Heian Shrine, with its eye-catching vermilion-lacquered Otorii (Great Gate) and shrine buildings, was built in 1895 to commemorate the 1,100th anniversary of the relocation of the capital to Heian-kyo. The shrine is dedicated to Emperor Kammu, the founder of Heian-kyo, and Emperor Komyo, the last emperor of the capital. In addition to the vast garden that adorns the shrine grounds, the shrine is also known as the site of the Jidai Matsuri, one of the three major festivals in Kyoto.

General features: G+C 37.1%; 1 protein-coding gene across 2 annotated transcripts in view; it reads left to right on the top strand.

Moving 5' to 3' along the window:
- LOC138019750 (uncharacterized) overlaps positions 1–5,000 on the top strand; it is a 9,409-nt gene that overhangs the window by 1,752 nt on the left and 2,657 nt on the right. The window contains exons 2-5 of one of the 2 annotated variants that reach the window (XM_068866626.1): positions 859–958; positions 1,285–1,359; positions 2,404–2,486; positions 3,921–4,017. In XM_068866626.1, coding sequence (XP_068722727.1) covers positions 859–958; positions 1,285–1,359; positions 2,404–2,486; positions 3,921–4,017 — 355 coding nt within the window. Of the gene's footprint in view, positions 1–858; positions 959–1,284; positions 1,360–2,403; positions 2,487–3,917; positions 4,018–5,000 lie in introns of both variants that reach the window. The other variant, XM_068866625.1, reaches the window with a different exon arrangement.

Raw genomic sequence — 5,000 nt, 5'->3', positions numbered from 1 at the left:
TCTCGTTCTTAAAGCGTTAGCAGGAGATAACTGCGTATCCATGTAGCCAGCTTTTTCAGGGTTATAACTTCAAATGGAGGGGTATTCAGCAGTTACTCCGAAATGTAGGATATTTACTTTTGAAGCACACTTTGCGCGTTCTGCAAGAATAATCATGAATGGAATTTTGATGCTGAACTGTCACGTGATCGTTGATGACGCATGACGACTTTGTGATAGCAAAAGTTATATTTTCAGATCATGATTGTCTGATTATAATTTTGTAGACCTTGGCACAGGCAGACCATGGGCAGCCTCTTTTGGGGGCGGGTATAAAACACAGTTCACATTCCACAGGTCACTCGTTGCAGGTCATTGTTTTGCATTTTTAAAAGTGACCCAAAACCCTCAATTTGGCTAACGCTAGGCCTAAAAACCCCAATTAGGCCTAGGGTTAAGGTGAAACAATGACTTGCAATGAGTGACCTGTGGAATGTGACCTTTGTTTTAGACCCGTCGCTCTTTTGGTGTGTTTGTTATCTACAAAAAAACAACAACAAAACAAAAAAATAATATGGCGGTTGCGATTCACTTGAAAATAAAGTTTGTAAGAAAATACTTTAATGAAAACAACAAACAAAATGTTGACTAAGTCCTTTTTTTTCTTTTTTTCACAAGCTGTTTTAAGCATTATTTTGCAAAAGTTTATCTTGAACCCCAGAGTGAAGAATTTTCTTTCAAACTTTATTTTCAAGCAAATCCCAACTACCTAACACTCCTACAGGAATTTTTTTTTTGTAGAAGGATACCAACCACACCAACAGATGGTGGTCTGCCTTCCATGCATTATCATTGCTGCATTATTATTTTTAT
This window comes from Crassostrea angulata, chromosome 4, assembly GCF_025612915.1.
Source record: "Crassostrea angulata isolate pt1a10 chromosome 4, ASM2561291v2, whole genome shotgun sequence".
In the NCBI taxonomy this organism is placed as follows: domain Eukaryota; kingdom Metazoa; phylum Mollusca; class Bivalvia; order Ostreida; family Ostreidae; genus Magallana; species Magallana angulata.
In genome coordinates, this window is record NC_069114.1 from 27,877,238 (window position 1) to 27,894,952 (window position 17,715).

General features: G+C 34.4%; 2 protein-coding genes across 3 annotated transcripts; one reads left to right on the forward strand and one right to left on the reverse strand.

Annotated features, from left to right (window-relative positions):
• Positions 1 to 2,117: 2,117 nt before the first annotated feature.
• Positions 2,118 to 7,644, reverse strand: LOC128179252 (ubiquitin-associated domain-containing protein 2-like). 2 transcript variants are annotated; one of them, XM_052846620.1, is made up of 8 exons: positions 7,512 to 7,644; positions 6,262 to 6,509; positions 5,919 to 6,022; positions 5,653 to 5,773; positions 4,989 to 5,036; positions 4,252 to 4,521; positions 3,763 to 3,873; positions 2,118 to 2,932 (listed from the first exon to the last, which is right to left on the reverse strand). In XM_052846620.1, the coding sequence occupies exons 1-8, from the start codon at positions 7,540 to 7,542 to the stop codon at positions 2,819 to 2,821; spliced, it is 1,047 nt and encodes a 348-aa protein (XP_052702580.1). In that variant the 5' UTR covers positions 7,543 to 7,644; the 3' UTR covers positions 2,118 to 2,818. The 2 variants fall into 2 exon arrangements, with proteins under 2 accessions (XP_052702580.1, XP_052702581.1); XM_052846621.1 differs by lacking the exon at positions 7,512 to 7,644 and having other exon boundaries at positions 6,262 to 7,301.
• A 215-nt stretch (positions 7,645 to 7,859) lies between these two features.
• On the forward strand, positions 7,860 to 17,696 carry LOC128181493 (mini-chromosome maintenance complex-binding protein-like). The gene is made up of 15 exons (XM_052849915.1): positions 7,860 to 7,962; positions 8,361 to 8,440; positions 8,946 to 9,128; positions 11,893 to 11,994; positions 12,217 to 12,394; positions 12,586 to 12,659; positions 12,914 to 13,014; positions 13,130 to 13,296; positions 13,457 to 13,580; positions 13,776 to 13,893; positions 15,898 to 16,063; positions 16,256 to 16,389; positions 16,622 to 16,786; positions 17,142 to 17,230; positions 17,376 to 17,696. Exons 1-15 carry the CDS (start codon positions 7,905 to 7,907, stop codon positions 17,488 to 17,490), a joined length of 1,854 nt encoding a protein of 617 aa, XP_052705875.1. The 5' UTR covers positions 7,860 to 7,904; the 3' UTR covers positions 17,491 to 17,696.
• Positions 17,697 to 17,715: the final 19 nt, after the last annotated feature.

Okazaki is landmarked by the large torii gate of Heian Shrine. Okazaki has become a center of art and culture, with museums and theaters gathered in a spacious, open space. In between visiting museums, you may want to spend some time in one of the many cafes in the area.